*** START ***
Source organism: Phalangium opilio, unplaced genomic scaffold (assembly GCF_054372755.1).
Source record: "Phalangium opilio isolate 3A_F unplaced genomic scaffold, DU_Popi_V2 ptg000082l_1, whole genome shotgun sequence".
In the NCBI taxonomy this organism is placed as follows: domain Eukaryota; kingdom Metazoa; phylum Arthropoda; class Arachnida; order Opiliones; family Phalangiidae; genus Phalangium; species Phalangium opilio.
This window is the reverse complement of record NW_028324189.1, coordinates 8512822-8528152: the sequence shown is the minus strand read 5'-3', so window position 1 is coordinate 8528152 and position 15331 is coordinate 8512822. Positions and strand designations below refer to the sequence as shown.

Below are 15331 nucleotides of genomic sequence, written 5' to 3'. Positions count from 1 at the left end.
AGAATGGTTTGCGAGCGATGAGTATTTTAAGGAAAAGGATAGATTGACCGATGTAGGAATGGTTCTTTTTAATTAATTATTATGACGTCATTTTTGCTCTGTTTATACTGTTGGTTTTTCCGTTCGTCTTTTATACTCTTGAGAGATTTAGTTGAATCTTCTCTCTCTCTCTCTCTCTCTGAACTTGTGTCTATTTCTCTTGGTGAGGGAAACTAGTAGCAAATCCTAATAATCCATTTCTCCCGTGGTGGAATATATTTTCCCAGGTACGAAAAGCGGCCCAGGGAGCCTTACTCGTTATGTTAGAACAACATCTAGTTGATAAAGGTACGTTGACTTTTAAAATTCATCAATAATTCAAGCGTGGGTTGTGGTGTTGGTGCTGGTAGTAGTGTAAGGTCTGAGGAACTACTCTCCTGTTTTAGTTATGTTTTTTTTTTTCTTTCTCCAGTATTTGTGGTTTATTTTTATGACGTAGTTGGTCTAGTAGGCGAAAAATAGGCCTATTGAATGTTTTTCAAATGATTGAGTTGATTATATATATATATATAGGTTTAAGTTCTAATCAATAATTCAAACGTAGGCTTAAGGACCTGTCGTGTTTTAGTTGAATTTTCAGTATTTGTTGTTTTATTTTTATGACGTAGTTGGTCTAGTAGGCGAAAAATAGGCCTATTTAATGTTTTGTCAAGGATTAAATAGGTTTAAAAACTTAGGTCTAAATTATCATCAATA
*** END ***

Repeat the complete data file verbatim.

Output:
Source organism: Phalangium opilio, unplaced genomic scaffold (assembly GCF_054372755.1).
Source record: "Phalangium opilio isolate 3A_F unplaced genomic scaffold, DU_Popi_V2 ptg000082l_1, whole genome shotgun sequence".
In the NCBI taxonomy this organism is placed as follows: domain Eukaryota; kingdom Metazoa; phylum Arthropoda; class Arachnida; order Opiliones; family Phalangiidae; genus Phalangium; species Phalangium opilio.
This window is the reverse complement of record NW_028324189.1, coordinates 8512822-8528152: the sequence shown is the minus strand read 5'-3', so window position 1 is coordinate 8528152 and position 15331 is coordinate 8512822. Positions and strand designations below refer to the sequence as shown.

Below are 15331 nucleotides of genomic sequence, written 5' to 3'. Positions count from 1 at the left end.
AGAATGGTTTGCGAGCGATGAGTATTTTAAGGAAAAGGATAGATTGACCGATGTAGGAATGGTTCTTTTTAATTAATTATTATGACGTCATTTTTGCTCTGTTTATACTGTTGGTTTTTCCGTTCGTCTTTTATACTCTTGAGAGATTTAGTTGAATCTTCTCTCTCTCTCTCTCTCTCTGAACTTGTGTCTATTTCTCTTGGTGAGGGAAACTAGTAGCAAATCCTAATAATCCATTTCTCCCGTGGTGGAATATATTTTCCCAGGTACGAAAAGCGGCCCAGGGAGCCTTACTCGTTATGTTAGAACAACATCTAGTTGATAAAGGTACGTTGACTTTTAAAATTCATCAATAATTCAAGCGTGGGTTGTGGTGTTGGTGCTGGTAGTAGTGTAAGGTCTGAGGAACTACTCTCCTGTTTTAGTTATGTTTTTTTTTTTCTTTCTCCAGTATTTGTGGTTTATTTTTATGACGTAGTTGGTCTAGTAGGCGAAAAATAGGCCTATTGAATGTTTTTCAAATGATTGAGTTGATTATATATATATATATAGGTTTAAGTTCTAATCAATAATTCAAACGTAGGCTTAAGGACCTGTCGTGTTTTAGTTGAATTTTCAGTATTTGTTGTTTTATTTTTATGACGTAGTTGGTCTAGTAGGCGAAAAATAGGCCTATTTAATGTTTTGTCAAGGATTAAATAGGTTTAAAAACTTAGGTCTAAATTATCATCAATA